Snow White Inspires Play-of-the-Day
This is a new series of blog posts combining reading with a play-of-the-day. While it’s still winter how about the story of Snow White before the snow is gone? If it’s all melted where you live, it’s okay because we’ll have some fun with apples too.
Snow White is the story of a lovely princess who has to run away from the evil queen. She finds shelter with 7 dwarfs until the evil queen, disguised as a witch, tricks her with a poisoned apple. She is revived with the touch of true love, delivered in a kiss from the prince. Because this is a traditional fairy story, books about Snow White are easy to find or you can tell the story. This version has lovely illustrations by Jacqueline East.
Since everyday needs some outside time, once you and your child have shared Snow White, you might be able to go for a walk in the snow. It there isn’t snow, you won’t be able to make snow balls, or snow angels, or play duck, duck, goose. Instead, you could look for little creatures and small homes. The dwarfs house was hidden in the forest, and if we look we can sometimes see homes for birds, squirrels, and bugs.
Back in the house, here is a fun apple science activity. Will an apple float or sink in water? Run some water into the kitchen sink or just a big bowl or container. You will need enough so the apple doesn’t just sit on the bottom. Have your child guess first what the apple might do, float on the top of the water or sink all the way to the bottom. Step two is to put the apple in the water and check the guess. What did it do? Try putting the apple in sideways and upside down and see if it does the same thing. You could try a banana too.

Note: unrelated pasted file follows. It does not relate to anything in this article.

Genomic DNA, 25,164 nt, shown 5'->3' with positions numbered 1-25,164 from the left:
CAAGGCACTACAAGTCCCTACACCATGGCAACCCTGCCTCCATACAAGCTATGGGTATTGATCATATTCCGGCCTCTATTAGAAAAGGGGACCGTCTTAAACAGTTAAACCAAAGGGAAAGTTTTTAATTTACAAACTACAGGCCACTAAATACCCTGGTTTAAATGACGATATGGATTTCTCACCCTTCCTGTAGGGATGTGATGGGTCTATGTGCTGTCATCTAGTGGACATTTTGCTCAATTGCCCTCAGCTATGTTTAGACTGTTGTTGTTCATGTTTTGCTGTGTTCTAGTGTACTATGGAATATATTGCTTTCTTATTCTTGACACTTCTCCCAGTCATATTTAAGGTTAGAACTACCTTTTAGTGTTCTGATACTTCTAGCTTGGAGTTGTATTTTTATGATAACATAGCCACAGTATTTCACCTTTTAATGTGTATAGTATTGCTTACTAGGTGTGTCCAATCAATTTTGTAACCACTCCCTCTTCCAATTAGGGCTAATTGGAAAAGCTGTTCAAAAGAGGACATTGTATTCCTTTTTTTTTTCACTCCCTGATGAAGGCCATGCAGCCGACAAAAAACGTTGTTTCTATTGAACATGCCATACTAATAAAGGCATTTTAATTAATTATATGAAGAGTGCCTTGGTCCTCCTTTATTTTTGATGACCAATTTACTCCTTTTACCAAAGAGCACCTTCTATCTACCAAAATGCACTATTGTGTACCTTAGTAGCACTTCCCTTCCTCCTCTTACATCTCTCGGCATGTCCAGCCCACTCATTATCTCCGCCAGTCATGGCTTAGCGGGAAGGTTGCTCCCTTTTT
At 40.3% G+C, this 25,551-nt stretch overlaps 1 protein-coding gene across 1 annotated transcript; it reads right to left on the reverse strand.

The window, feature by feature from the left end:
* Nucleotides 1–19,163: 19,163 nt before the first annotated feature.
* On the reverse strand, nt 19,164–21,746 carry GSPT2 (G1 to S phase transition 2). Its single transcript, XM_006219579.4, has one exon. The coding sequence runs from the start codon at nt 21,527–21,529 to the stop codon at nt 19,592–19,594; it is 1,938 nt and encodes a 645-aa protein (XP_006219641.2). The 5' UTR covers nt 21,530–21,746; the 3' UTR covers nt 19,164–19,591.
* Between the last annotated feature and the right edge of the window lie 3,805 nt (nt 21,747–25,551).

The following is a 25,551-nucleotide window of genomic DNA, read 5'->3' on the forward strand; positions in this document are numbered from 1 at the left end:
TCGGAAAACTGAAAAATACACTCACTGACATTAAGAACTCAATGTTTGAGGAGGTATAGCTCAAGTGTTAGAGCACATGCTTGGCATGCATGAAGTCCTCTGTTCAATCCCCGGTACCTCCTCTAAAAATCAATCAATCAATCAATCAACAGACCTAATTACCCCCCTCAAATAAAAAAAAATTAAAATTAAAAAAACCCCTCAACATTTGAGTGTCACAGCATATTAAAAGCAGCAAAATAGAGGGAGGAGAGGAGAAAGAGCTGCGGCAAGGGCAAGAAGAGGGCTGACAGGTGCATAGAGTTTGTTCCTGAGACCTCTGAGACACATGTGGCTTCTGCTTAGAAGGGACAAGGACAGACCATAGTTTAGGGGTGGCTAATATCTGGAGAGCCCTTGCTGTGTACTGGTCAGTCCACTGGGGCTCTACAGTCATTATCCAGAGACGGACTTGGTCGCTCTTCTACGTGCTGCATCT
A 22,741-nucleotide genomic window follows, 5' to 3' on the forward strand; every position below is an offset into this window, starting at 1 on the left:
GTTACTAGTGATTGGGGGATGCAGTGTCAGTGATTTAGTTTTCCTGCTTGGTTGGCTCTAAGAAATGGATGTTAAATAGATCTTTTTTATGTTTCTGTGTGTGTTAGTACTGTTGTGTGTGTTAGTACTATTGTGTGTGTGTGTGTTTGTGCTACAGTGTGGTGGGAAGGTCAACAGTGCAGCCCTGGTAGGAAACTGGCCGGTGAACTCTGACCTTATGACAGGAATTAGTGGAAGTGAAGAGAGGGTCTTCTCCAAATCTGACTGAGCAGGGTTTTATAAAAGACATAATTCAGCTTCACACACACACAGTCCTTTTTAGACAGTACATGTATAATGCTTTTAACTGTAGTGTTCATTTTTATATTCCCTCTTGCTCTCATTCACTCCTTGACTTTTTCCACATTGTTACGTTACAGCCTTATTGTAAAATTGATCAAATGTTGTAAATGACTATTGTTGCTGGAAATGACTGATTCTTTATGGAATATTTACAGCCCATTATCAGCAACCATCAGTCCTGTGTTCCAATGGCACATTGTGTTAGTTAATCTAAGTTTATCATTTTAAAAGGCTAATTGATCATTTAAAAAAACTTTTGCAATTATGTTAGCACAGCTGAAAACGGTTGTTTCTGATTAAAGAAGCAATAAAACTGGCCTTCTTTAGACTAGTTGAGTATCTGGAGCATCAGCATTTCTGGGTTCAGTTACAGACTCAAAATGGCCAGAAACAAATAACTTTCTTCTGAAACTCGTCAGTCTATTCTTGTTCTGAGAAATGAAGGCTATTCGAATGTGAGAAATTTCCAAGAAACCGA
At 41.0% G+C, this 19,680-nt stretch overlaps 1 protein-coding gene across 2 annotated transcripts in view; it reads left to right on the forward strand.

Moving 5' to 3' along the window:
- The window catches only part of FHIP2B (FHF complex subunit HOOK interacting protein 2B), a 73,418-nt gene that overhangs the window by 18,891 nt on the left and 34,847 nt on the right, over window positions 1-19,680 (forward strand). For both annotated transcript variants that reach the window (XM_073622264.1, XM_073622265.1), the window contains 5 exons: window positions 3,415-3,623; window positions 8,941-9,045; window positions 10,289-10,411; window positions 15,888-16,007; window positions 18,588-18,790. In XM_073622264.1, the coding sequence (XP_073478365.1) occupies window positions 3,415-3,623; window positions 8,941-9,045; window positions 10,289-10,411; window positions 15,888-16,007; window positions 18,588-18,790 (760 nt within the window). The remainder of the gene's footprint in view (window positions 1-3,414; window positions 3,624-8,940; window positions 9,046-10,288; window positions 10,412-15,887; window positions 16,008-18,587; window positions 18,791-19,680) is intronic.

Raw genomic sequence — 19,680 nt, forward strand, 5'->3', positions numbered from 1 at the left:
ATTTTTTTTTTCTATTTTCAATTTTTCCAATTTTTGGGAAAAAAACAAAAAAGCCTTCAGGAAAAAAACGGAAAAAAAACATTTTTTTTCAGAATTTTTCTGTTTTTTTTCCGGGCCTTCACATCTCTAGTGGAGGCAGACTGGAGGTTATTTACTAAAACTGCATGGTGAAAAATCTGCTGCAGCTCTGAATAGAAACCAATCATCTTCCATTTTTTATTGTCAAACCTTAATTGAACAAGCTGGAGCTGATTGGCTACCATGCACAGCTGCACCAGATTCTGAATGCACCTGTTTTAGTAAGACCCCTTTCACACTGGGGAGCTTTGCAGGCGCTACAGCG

With such a nice clean apple, the best thing to do is to enjoy it. Apples make a great snack. What else can you do with an apple?
One of the basic learning skills for babies, toddlers, preschoolers, and kindergarten kids, is also one of the skills that helps adults be very successful at their jobs. What is it? It’s the skill of patterning. People who are very competent at what they do notice patterns and use them to the best advantage. Being smart isn’t so much because of how much a person knows as it is how that information is stored in the brain. Patterns are a very efficient strategy for dealing with huge amounts of information.
Today’s play-of-the-day was unplanned. On the desk, there is a big apple container filled with little plastic apples. We’ve used these before for counting and playing with but all on her own, Big Sister began putting them in a line. I thought that was all she was doing, but she suddenly showed me that they were in a pattern: red-green, red-green, red-green, all along the front edge of the desk. She needed to use some that were a little different but, she explained, it was alright because they were a good color.
From wood on the floor, to the tiles on the wall, and the clothes we wear, we are surrounded by patterns. Our hearts beat in a pattern; we breath, walk, and talk in a pattern. Numbers and music are based on patterns. Given all that, it’s no surprise that our brains use patterns. Here is a quote from an article about the hockey legend, Wayne Gretsky: “the brain forms memories, assembled from experiences. Those experiences get stored as patterns, and assembled into quickly-accessed chunks of information. The more experiences are repeated, the stronger and more complex the patterns become.” (The Two-Second Advantage, Ranadivé and Maney)
Kids need a variety of experiences with patterns to develop patterning skills. In the preschool years children develop recognition of patterns. Some will be able to make simple patterns such as red-green/red-green, or spoon-fork/spoon-fork, and some will be making more difficult ones such as red-red-green, or lego-car-dinosaur, lego-car-dinosaur. Anything can be used to create patterns. Does your child play with patterns?
There are as many reasons for cooking with kids as there are cookies in a batch, and fortunately, the benefits will last longer than the cookies. These applesauce cookies were so yummy that we cooked up some more– a sort of double treat for eating and learning. They are called Applesauce Oatie Cookies.